Mick was born in Waterford City on 21st February 1930; the son of Matthew and Kathleen (née Craddock) Flannelly. His father Matthew was the son of Patrick Matthew and Bridget (née MacPhilpin) Flannelly of Linenhall Street, Castlebar, butchers and victuallers, and entered the printing industry with his brother Peter upon the death of his uncle John MacPhilpin (proprietor of the Tuam News, which amalgamated with the Connacht Tribune in 1910; and author of Miracles of Knock) before joining the staff of the Waterford Star as a linotype operator.
Mick played hurling for Mount Sion and County Waterford, where he was renowned for his fast attacking pace. Contemporary sports commentators observed that he ... "could race at full speed onto a flying ground ball, judge precisely where to meet it, pull quickly on it and send it accurately goalwards low along the ground."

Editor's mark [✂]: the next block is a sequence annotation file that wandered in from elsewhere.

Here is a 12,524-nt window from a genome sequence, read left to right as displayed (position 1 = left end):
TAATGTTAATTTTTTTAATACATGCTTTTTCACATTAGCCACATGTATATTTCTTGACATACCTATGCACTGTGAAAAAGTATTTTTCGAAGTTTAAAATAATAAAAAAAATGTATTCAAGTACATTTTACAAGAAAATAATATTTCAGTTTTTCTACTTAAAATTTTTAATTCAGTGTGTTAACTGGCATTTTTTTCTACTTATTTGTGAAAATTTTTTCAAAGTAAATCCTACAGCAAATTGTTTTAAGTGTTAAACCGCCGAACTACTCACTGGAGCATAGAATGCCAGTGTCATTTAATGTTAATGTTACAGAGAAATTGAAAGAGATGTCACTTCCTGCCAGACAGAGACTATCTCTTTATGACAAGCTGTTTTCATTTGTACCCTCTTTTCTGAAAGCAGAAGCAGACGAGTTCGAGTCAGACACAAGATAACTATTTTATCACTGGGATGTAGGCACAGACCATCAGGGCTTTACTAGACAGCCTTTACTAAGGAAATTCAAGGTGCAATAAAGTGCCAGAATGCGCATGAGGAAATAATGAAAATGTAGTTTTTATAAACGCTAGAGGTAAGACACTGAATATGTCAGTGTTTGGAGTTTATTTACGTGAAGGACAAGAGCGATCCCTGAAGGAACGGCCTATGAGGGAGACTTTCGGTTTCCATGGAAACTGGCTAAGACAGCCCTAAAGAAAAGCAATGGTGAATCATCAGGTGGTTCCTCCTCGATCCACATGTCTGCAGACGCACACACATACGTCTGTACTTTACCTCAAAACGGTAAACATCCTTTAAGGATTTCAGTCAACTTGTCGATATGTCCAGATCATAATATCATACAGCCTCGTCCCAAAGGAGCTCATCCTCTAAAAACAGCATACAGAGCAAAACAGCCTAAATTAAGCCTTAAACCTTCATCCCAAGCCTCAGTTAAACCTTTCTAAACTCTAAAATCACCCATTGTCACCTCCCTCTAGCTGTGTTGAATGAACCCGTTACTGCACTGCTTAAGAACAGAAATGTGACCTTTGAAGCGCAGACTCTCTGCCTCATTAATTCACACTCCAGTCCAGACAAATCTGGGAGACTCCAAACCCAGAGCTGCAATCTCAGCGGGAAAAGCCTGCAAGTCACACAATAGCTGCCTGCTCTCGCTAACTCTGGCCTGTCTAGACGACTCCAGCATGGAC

Mick won a Munster Junior Hurling Championship medal as team captain in 1948. He subsequently won two Munster Senior Hurling Championship medals; firstly when Waterford beat Cork 1-11 to 1-6 in 1957, and again when Waterford defeated Tipperary 0-11 to 0-8 in 1963.
He is probably best known for his vital contribution as substitute half back in the closing minutes of the classic 1959 All-Ireland final against Kilkenny, when he set up a crucial goal to save a draw. He won a starting place for the replay, and scored a decisive goal which turned the tide and helped Waterford to their victory.
[his portrait is illustrated above; cropped from the All Ireland winning team photo of 1959]